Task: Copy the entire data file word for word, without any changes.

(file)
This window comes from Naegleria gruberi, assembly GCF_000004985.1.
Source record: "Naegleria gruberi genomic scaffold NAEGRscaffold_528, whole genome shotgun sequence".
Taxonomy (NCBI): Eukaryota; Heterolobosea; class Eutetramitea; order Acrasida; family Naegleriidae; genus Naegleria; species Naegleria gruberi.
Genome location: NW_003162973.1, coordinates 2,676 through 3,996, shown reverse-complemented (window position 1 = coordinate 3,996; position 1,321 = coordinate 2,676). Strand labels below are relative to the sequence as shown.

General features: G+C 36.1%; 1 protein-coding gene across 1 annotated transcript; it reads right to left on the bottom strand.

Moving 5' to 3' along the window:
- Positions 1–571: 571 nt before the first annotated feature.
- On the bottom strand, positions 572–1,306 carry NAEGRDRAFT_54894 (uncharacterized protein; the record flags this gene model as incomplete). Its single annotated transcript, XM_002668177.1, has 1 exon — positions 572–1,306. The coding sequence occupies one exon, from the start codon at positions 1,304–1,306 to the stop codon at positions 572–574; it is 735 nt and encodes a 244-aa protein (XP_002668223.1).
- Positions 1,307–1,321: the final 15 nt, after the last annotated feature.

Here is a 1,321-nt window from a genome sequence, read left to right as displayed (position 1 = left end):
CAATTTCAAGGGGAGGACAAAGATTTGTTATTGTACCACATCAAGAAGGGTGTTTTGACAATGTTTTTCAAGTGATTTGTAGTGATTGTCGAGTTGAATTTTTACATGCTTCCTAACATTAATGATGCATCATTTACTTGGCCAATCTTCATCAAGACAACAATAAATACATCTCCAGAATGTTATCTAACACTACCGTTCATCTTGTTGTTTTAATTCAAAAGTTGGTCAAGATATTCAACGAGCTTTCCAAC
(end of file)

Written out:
This window comes from Naegleria gruberi, assembly GCF_000004985.1.
Source record: "Naegleria gruberi genomic scaffold NAEGRscaffold_528, whole genome shotgun sequence".
Taxonomy (NCBI): Eukaryota; Heterolobosea; class Eutetramitea; order Acrasida; family Naegleriidae; genus Naegleria; species Naegleria gruberi.
Genome location: NW_003162973.1, coordinates 2,676 through 3,996, shown reverse-complemented (window position 1 = coordinate 3,996; position 1,321 = coordinate 2,676). Strand labels below are relative to the sequence as shown.

General features: G+C 36.1%; 1 protein-coding gene across 1 annotated transcript; it reads right to left on the bottom strand.

Moving 5' to 3' along the window:
- Positions 1–571: 571 nt before the first annotated feature.
- On the bottom strand, positions 572–1,306 carry NAEGRDRAFT_54894 (uncharacterized protein; the record flags this gene model as incomplete). Its single annotated transcript, XM_002668177.1, has 1 exon — positions 572–1,306. The coding sequence occupies one exon, from the start codon at positions 1,304–1,306 to the stop codon at positions 572–574; it is 735 nt and encodes a 244-aa protein (XP_002668223.1).
- Positions 1,307–1,321: the final 15 nt, after the last annotated feature.

Here is a 1,321-nt window from a genome sequence, read left to right as displayed (position 1 = left end):
CAATTTCAAGGGGAGGACAAAGATTTGTTATTGTACCACATCAAGAAGGGTGTTTTGACAATGTTTTTCAAGTGATTTGTAGTGATTGTCGAGTTGAATTTTTACATGCTTCCTAACATTAATGATGCATCATTTACTTGGCCAATCTTCATCAAGACAACAATAAATACATCTCCAGAATGTTATCTAACACTACCGTTCATCTTGTTGTTTTAATTCAAAAGTTGGTCAAGATATTCAACGAGCTTTCCAAC